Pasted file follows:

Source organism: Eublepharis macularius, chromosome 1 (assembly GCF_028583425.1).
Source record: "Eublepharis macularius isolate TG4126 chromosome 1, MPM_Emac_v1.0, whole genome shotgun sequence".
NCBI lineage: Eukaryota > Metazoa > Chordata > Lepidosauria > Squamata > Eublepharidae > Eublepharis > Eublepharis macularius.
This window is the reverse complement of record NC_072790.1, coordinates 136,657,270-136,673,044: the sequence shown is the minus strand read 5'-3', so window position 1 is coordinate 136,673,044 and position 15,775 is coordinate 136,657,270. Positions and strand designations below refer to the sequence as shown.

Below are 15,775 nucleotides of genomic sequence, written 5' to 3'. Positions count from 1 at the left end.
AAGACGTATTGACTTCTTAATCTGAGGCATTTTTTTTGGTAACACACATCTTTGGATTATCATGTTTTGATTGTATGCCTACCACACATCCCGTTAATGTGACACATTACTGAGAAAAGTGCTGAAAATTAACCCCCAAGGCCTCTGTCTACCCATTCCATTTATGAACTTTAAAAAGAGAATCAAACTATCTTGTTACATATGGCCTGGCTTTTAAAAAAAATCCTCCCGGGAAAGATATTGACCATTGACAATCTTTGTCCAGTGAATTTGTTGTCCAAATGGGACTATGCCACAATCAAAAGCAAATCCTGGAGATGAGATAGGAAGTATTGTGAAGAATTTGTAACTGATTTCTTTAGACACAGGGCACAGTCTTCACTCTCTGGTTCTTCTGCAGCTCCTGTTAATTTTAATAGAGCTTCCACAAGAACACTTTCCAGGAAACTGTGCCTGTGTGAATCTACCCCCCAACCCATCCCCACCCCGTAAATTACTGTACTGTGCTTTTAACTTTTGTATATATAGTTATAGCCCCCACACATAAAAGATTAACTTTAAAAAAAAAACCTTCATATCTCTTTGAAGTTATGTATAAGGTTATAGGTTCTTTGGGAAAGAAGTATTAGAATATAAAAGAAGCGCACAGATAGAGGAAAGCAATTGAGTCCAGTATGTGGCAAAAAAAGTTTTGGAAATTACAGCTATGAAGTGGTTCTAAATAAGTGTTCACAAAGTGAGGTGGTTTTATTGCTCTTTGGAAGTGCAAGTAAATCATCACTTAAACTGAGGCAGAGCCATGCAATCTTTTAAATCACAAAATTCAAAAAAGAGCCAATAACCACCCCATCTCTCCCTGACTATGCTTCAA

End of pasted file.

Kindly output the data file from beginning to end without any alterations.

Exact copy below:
Source organism: Eublepharis macularius, chromosome 1 (assembly GCF_028583425.1).
Source record: "Eublepharis macularius isolate TG4126 chromosome 1, MPM_Emac_v1.0, whole genome shotgun sequence".
NCBI lineage: Eukaryota > Metazoa > Chordata > Lepidosauria > Squamata > Eublepharidae > Eublepharis > Eublepharis macularius.
This window is the reverse complement of record NC_072790.1, coordinates 136,657,270-136,673,044: the sequence shown is the minus strand read 5'-3', so window position 1 is coordinate 136,673,044 and position 15,775 is coordinate 136,657,270. Positions and strand designations below refer to the sequence as shown.

Below are 15,775 nucleotides of genomic sequence, written 5' to 3'. Positions count from 1 at the left end.
AAGACGTATTGACTTCTTAATCTGAGGCATTTTTTTTGGTAACACACATCTTTGGATTATCATGTTTTGATTGTATGCCTACCACACATCCCGTTAATGTGACACATTACTGAGAAAAGTGCTGAAAATTAACCCCCAAGGCCTCTGTCTACCCATTCCATTTATGAACTTTAAAAAGAGAATCAAACTATCTTGTTACATATGGCCTGGCTTTTAAAAAAAATCCTCCCGGGAAAGATATTGACCATTGACAATCTTTGTCCAGTGAATTTGTTGTCCAAATGGGACTATGCCACAATCAAAAGCAAATCCTGGAGATGAGATAGGAAGTATTGTGAAGAATTTGTAACTGATTTCTTTAGACACAGGGCACAGTCTTCACTCTCTGGTTCTTCTGCAGCTCCTGTTAATTTTAATAGAGCTTCCACAAGAACACTTTCCAGGAAACTGTGCCTGTGTGAATCTACCCCCCAACCCATCCCCACCCCGTAAATTACTGTACTGTGCTTTTAACTTTTGTATATATAGTTATAGCCCCCACACATAAAAGATTAACTTTAAAAAAAAAACCTTCATATCTCTTTGAAGTTATGTATAAGGTTATAGGTTCTTTGGGAAAGAAGTATTAGAATATAAAAGAAGCGCACAGATAGAGGAAAGCAATTGAGTCCAGTATGTGGCAAAAAAAGTTTTGGAAATTACAGCTATGAAGTGGTTCTAAATAAGTGTTCACAAAGTGAGGTGGTTTTATTGCTCTTTGGAAGTGCAAGTAAATCATCACTTAAACTGAGGCAGAGCCATGCAATCTTTTAAATCACAAAATTCAAAAAAGAGCCAATAACCACCCCATCTCTCCCTGACTATGCTTCAA